USApp Managing Editor, Chris Gilson, looks at the week in U.S. state blogging. Click here for our weekly roundup of national blogs.
In the Granite State this week, NH Labor News looks at a new report from the state’s ACLU which has found that the state is violating its own constitution by imprisoning those who are unable to pay their fines. They that not only are debtors’ prison practices illegal – they make no financial sense, with the government spending more to jail defendants than they would recover in fines. Later, in the week, they also discuss new data from the US Census Bureau that shows that New Hampshire’s rate of child poverty is still stubbornly high at 13 percent – up from 10.2 percent in 2013. They say that Congressional budget cuts to programs such as housing vouchers, Head Start early education, and other poverty reduction measures will do nothing to help the state’s children.
On Tuesday, VTDigger reports that Vermont’s Attorney General, Bill Sorrell, has told his staff that the state’s assembly is likely to legalize marijuana next year. They say that Sorrell stated that the move is now more likely since state House Speaker, Shap Smith, has now said that he favors legalization, and would therefore allow legislation to reach the House floor.
Heading down to the Garden State, PolitickerNJ says Governor Chris Christie is ‘unfit to lead’. They say that under Chris Christie’s watch, the state’ National Guard has becoming increasingly dysfunctional, with top-down leadership severely lacking.
Moving on to Pennsylvania, Keystone Politics says that this week state Republicans passed a stop-gap budget that the state’s Governor, Tom Wolf, will be sure to veto. They write that the budget fails to deliver on any of Wolf’s three priorities – education funding, local property tax relief, and a shale severance tax. Staying in the Keystone State, PoliticsPA reports that state Attorney General, Kathleen Kane, has indicated this week that she may not run for re-election. Kane’s law license is due to be suspended from October 21st, over perjury and abuse of office charges filed against her in August.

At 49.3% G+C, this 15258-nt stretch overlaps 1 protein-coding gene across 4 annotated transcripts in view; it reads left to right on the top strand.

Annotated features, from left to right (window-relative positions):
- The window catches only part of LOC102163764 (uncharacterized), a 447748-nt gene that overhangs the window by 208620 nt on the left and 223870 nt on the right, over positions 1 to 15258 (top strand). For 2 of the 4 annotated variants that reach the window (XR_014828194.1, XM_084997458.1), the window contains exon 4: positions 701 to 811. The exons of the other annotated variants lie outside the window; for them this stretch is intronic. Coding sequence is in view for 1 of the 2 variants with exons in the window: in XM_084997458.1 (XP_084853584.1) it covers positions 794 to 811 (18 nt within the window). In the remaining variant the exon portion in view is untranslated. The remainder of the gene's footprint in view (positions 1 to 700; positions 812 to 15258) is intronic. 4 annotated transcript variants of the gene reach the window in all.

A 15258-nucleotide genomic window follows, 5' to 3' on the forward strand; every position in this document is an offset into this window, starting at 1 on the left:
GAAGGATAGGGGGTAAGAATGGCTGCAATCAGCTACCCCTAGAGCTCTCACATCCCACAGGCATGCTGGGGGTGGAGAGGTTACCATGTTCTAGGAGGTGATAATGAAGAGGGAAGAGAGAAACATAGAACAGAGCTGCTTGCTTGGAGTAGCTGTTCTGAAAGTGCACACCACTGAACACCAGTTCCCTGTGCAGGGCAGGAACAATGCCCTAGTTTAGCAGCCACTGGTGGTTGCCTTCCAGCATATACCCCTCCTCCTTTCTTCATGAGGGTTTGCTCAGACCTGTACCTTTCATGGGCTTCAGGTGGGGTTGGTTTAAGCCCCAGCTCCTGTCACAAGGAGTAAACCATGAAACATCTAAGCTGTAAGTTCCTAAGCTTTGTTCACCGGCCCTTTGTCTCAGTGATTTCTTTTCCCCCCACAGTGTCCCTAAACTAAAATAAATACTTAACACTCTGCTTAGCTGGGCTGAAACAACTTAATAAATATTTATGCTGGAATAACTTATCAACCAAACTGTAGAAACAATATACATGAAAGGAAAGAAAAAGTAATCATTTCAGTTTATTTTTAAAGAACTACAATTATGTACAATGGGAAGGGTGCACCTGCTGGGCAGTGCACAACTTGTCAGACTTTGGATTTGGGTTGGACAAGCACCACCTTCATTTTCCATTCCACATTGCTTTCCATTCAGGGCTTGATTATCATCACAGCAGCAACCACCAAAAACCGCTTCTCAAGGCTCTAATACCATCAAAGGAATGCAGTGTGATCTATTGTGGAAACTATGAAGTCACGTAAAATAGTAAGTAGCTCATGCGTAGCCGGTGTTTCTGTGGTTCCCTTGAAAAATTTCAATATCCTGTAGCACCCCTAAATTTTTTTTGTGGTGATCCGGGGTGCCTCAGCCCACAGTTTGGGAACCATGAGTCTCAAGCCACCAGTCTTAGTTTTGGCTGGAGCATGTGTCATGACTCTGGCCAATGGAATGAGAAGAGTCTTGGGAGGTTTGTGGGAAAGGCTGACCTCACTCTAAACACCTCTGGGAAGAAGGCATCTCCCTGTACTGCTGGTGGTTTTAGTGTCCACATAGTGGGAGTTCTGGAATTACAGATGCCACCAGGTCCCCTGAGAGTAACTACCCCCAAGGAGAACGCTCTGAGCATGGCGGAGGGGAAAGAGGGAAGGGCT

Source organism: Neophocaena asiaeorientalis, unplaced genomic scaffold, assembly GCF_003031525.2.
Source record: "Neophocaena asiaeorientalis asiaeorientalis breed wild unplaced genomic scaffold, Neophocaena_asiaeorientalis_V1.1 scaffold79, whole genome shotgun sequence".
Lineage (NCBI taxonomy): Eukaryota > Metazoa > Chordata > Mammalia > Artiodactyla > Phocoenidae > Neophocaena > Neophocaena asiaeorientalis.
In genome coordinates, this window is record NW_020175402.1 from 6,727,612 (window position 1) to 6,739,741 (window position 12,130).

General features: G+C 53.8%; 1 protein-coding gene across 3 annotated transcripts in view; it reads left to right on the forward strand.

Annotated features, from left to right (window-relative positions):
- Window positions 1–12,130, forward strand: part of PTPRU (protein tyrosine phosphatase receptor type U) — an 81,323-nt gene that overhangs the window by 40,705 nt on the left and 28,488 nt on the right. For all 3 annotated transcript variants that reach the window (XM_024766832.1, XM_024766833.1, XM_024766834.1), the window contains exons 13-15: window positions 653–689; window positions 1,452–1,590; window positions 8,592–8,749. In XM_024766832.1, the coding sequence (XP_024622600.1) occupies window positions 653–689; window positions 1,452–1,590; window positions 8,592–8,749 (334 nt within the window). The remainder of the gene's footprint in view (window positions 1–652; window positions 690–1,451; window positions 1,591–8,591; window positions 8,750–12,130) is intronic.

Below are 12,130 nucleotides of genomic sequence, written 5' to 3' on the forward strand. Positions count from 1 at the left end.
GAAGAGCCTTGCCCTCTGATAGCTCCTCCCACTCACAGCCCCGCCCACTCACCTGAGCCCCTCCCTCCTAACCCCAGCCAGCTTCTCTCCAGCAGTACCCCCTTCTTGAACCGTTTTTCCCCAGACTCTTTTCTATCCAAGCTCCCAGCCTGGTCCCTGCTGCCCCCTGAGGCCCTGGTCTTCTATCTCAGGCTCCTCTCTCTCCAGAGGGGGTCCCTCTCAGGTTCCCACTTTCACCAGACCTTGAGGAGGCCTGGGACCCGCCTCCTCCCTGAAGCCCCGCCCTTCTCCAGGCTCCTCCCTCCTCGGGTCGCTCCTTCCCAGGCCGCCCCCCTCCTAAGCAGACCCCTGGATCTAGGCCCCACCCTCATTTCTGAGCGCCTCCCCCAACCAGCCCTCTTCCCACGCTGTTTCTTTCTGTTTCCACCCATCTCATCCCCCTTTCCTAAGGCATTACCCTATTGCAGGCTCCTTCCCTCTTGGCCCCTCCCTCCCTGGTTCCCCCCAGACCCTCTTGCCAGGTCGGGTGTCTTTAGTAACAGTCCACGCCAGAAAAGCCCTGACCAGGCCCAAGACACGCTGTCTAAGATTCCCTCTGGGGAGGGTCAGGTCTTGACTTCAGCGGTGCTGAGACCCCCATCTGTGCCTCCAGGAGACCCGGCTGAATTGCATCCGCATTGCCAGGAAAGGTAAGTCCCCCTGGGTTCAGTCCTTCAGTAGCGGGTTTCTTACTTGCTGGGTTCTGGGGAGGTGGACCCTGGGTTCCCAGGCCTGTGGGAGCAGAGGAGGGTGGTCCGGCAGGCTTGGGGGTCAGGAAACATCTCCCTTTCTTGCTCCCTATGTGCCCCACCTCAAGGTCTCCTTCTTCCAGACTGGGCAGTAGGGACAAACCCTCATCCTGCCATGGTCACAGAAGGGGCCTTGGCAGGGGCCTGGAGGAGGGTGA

This week, North Carolina’s Progressive Pulse has the news that the state’s Senate has given tentative approval to a bill which would restrict food aid for childless adults who are poor, and live where there are few jobs. They say that the Senate bill would permanently ban the state from waiving work-related time limits on federal food-aid for areas with high unemployment, leaving up to 105,000 people without access to such aid.
Heading down to the Sunshine State, The Shark Tank reports on comments from state Representative Janet Atkins to a gathering of GOP activists that the key to defeating Corrine Brown (a black Democrat) would be to boost the number of black prisoners in her district. Staying in Florida, Saint Peters Blog has the news that the state House and Senate have agreed on redistricting procedures for drawing a new state Senate map, ahead of October’s special session to redraw Senate districts. The procedure will involve drawing multiple ‘base maps’ and responds to a three year old lawsuit which claimed that the Senate district boundaries were gerrymandered.
On Thursday, Alabama’s Yellowhammer has three themes that they say we should understand about the state’s recent Special Session. These include the state’s two-sided budget system, a fixation with federal matching dollars, and the domination of important state-wide debates by a few voices.
The state of Louisiana goes to the polls in less than a month’s time. Something Like the Truth comments that GOP Senator, David Vitter, who is running for Governor, has seen a large decline in popularity over the last year, with only 34 percent of voters rating him favorably.